Natalia Fabra presented her work, co-authored with Gerard Llobet, on “Competition among Renewables” at the ETH Zürich in November 2018. She also presented it at the Simposio of Análisis Económico of the Spanish Economic Association that took place in December 2018 at Universidad Carlos III de Madrid.
Compliance with the emissions targets requires heavy investment in renewable electricity generation. By 2030, almost 80% of total generation will have to come from renewables to compensate for the weaker ability of other polluting sectors to procure their energy needs through renewable sources. For these investments to take place, producers need to assess which will be their revenue flows during the lifetime of the assets (20 years and beyond). Yet, we still do not know know how will renewables-dominated electricity markets will perform, particularly so if there is scope for strategic behaviour by renewable producers.
In this paper, we model competition among renewable producers in electricity wholesale markets, which are organised as auctions. There are two key distinguishing feature of renewable energies: they have very low marginal costs, and their availability is uncertain. Furthermore, there is asymmetric information about how much each firm is willing to produce in the wholesale market: firms find it difficult to forecast with full precision the renewable availability of their rivals; in contrast, they know exactly how much renewable electricity they have committed to produce with their own plants.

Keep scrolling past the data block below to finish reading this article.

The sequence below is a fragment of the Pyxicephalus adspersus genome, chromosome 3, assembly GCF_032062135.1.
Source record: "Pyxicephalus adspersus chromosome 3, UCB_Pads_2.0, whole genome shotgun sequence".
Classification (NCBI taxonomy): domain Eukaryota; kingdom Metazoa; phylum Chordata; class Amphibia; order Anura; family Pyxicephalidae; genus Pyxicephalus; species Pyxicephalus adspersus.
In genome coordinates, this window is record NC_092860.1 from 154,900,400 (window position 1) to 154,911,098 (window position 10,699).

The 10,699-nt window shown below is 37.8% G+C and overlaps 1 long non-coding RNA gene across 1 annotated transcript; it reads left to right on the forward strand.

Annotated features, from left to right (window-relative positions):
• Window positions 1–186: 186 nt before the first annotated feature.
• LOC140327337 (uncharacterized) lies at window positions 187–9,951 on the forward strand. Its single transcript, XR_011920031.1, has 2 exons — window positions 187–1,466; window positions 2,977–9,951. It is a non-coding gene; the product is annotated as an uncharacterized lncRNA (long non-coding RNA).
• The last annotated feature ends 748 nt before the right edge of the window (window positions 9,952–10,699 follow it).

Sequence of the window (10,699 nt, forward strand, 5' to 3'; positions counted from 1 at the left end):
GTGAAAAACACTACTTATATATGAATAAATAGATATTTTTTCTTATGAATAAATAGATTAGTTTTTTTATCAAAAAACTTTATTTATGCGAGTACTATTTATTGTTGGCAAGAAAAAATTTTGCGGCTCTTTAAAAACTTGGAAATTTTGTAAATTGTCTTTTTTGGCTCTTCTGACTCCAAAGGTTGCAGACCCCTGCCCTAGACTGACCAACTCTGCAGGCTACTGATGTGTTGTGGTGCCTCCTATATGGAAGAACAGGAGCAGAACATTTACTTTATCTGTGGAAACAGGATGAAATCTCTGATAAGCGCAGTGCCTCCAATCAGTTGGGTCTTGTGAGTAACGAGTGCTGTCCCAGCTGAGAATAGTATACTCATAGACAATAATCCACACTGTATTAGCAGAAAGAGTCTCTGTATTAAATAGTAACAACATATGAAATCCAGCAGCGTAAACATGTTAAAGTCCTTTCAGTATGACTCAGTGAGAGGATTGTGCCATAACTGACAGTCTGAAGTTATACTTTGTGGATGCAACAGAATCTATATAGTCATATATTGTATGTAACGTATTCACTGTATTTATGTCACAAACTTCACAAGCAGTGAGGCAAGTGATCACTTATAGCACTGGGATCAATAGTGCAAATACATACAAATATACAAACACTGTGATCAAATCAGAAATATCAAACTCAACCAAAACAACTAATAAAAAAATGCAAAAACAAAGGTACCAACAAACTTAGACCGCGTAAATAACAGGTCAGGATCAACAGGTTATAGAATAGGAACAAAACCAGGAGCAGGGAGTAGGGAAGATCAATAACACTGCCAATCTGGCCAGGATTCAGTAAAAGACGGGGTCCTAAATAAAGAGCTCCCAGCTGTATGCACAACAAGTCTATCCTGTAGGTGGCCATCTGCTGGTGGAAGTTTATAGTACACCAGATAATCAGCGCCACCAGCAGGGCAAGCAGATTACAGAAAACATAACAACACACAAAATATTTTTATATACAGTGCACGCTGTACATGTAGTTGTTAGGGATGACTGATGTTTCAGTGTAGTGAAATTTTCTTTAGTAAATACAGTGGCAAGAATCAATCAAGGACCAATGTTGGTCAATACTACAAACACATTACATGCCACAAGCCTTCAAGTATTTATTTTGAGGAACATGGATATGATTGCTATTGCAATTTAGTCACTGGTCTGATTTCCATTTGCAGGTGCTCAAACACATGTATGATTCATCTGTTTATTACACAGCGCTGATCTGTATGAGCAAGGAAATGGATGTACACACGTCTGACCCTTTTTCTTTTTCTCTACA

We find that firms bid more competitively when renewable capacity is private information than when it is not. Hence, market power is mitigated in renewable dominated markets. Yet, the market does not replicate the perfectly competitive outcome. In equilibrium, firms submit lower prices the higher the firm’s private signal regarding their available capacities, and such price offers are between their marginal costs and the marginal costs of the back-up technology. Hence, estimates of the price-depressing effect of renewables (the so-called merit order effect) tend to overestimate their price impact when they assume perfect competition.
We find that equilibrium market prices go down smoothly as investments in renewables go up. Prices reflect the marginal costs of the back-up technology unless the weight of renewables is a sufficient large. Further increases in renewable investment reduce their markup, leading to lower prices. The market depicts substantial price volatility, which is non-monotonic in the level of renewables investments.
We also assess market performance under an alternative auction rule (pay-as-bid or discriminatory auction), and evaluate the impact of the ownership ship structure on market prices.
The paper and slides are now available.